After Charlottesville, White Nationalist’s Campus Event Fuels Free Speech Debate

Lois Beckett, The Guardian, October 18, 2017

Students at the University of Florida, where a white nationalist leader will speak on Thursday, are facing a difficult choice.

They could listen to Richard Spencer, who wants to form a “white ethno-state” in North America, address the aftermath of the white supremacist rally in Charlottesville that left dozens of counter-protesters seriously injured and one young woman dead. They could protest as part of the “No Nazis at University of Florida” rally, which more than 2,000 people on Facebook say they plan to attend. Or they could go to Disney World.

Valery Raymond, 22, said he believed going to Disney World with his college friends would be the best choice.

“Protesting in this situation wouldn’t elicit anything positive,” said Raymond, who is black. “I just feel the best thing to do was just to get away, get far enough where I wouldn’t even think about it.”

Spencer, he said, is “basically like a class clown, and they just want attention. If you don’t give them attention, then they lose power.”

Thursday’s afternoon speech in Gainesville, Florida, will be Spencer’s first major public event since a joint rally of far-right groups Charlottesville sparked open fighting in the streets and a fatal attack on a crowd of counter-protesters.

Florida’s governor, Rick Scott, has already declared a state of in the county where the school is located, giving local law enforcement more resources and latitude to respond to unfolding events. On Twitter, Spencer has shared multiple posts comparing himself to a hurricane about to hit Florida.

Since Charlottesville, American public universities have split over whether to allow him to speak or deny him a platform and face a lawsuit over free speech rights.

In April, Auburn University in Alabama attempted to shut down Spencer’s visit to its campus over concerns that it would endanger public safety. But a federal judge handed him a victory, ordering Auburn to let Spencer speak, citing first amendment protections.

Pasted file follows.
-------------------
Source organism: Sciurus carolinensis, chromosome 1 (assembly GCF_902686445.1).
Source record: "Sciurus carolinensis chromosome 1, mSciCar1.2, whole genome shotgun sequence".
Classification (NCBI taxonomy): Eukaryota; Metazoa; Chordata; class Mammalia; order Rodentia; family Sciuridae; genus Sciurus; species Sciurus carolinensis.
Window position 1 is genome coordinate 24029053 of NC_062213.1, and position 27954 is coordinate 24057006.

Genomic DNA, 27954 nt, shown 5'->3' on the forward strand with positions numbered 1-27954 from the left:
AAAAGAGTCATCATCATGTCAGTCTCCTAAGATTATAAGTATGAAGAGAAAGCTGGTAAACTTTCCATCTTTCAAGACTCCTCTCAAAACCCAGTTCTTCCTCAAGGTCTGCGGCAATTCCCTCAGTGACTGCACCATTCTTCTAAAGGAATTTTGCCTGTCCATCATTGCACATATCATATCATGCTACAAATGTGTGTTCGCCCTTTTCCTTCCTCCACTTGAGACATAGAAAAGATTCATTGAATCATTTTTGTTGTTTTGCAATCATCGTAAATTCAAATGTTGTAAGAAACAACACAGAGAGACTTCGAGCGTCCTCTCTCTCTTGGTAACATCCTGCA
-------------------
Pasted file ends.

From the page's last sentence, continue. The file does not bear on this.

“While Mr Spencer’s beliefs and message are controversial, Auburn presented no evidence that Mr Spencer advocates violence,” US district judge Keith Watkins ruled. He also wrote that to cancel Spencer’s speech “based on its belief that listeners and protest groups opposed to Mr Spencer’s ideology would react to the content of his speech by engaging in protests that could cause violence or property damage” was not a legal justification.

For Spencer, the University of Florida speech may be a chance to try to reset the conversation from the intense public condemnation that followed Charlottesville. A speech at Texas A&M University last year offered him the opportunity to garner new media attention after the outrage over Spencer’s choice to shout “Hail Trump! Hail Victory!” at a conference last November, which was met with Nazi salutes.

But his visit is also part of an ongoing white nationalist strategy to force public universities to serve as platforms for extreme racist ideas under the banner of freedom of speech.

Some first amendment experts say public universities are in a bind. Floyd Abrams, a prominent attorney and advocate who specializes in free speech, wrote in an email: “If non-students are permitted to rent space … the university generally may not make distinctions about to whom they rent it based on the content of what they will say.” But, he noted, if Spencer had incited violence in the past, that could be used to deny him access to public university spaces.

Plus, advocates of free speech on campus have a powerful supporter in Donald Trump’s attorney general, Jeff Sessions, who held a press conference in September promising that the justice department would pursue legal action against universities who infringed on speech freedoms.

“Freedom of thought and speech on the American campus are under attack,” he said. “A mature society can tell the difference between violence and unpopular speech.”